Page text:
The business connection includes any business activity carried out by a non-resident through a person acting mainly or wholly on their behalf. Furthermore, keeping in mind the challenges of taxation in a digital economy, the Finance Act, 2018 has introduced the concept of ‘Significant Economic Presence’ (SEP) for business connections in India. This relates to virtual business connections of non-residents in India without any physical presence. PE means some presence in India in the form of a fixed place, employee presence, and more through which business activities are carried out in India by the non-resident. Where a non-resident constitutes a business connection or PE in India, it is required to carry out compliances as expected of a domestic company (i.e., maintaining books of accounts, getting accounts audited, various regulatory filings, etc.)

Presently, SEP of a non-resident in India constitutes ‘business connection’ in India. The threshold to determine SEP of a non-resident is given below:

  1. Revenue-linked condition: threshold of INR 20 million
  2. User-linked condition: threshold of 300,000 Indian users.

As mentioned earlier, if a foreign company has a PE in India, the tax authorities may try to subject that company to the provisions of MAT– this view of the tax authorities may, however, be subject to litigation.

Goodwill not eligible for depreciation

Finance Act 2021 has stated that the goodwill of a business or a profession is not a depreciable asset and hence the same is not eligible for depreciation. However, it has been stated that the cost of such goodwill will be allowed as a deduction as and when such goodwill is sold/transferred.

Fund Managers in India not to constitute a Business Connection or PE

Before the Finance Act, 2015, the presence of a fund manager in India was deemed to constitute a business connection in India even though the fund manager was an independent person. Thus, when a manager located in India undertook any fund management activity with respect to investments outside India for an offshore fund, the profits earned by the fund from such investments could be liable to tax in India.

In the Finance Act, 2015, it was clarified that the presence of a fund manager in India would not give rise to a business connection/PE in India with respect to offshore funds subject to the fulfillment of specific conditions and compliances by both the offshore fund and the fund managers.

With a view of introducing a relaxation, for calculating the aggregate investment, a provision was made to exclude the contribution of fund managers during the first three years up to INR 250 million.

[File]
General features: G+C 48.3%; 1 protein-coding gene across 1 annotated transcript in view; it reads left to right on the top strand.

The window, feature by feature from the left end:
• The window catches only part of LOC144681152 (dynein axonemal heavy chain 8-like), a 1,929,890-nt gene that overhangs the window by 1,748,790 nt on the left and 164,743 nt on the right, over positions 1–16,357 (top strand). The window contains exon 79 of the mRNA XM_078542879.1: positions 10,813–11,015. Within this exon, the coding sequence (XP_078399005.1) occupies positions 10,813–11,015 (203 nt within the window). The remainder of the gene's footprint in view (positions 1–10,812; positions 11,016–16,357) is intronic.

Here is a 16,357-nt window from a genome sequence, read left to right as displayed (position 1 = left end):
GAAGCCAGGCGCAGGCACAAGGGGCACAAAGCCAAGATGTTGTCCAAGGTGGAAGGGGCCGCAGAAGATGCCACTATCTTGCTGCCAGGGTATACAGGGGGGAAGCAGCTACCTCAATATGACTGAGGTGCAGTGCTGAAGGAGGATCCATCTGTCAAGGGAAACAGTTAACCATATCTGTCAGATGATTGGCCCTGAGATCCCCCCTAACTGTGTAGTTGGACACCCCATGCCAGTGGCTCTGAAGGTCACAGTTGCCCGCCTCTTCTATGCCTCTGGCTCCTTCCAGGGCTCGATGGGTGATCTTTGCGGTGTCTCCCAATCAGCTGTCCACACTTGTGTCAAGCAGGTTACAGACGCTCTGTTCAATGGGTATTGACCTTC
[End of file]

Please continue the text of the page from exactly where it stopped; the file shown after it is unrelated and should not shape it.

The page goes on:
For funds which are incorporated during any relevant previous year, it is proposed to extend the applicability of the monthly average of the corpus to INR 1,000 million, to be fulfilled within twelve months from the last day of the month of its establishment.

Presumptive Taxation

As stated earlier, the ITA also provides for a mechanism wherein income in the case of specified businesses, such as shipping, aircraft, civil construction, etc. is computed on a presumptive basis, which results in a lower effective tax rate.

  • Royalty/Fees for Technical Services : Income earned by a foreign company in the nature of royalty/fees for technical services is taxable in India on a gross basis at the rate of 10% (plus applicable surcharge and Health and education cess).
    • Presently, the definition of ‘Royalty’ excludes the sale, distribution, or exhibition of cinematographic films. As such, non-residents are not taxed in respect of such income, although a Double Taxation Avoidance Agreement (DTAA) may provide India the right to impose a tax.
    • In order to avoid such discriminatory situations for Indian residents, the Finance Act 2022 amended the definition of 'Royalty' and made the sale, distribution, or exhibition of cinematographic films taxable for non-residents.
  • Interest : Interest income earned by non-residents for loans provided in a foreign currency is taxable in India at the rate of 20% (plus applicable surcharge and Health and education cess).

However, the interest from foreign currency loans and any long-term bonds would be taxable at a concessional rate of 5% (plus applicable surcharge and Health and education cess) provided the loan or bonds are acquired during a specified period and subject to specified conditions. Furthermore, the said concessional rate of 5% (on the interest income of such bonds) would apply even if the non-resident does not have a Permanent Account Number (PAN) in India. The benefit of 5% taxation has also been extended to interest earned from Rupee Denominated Bonds.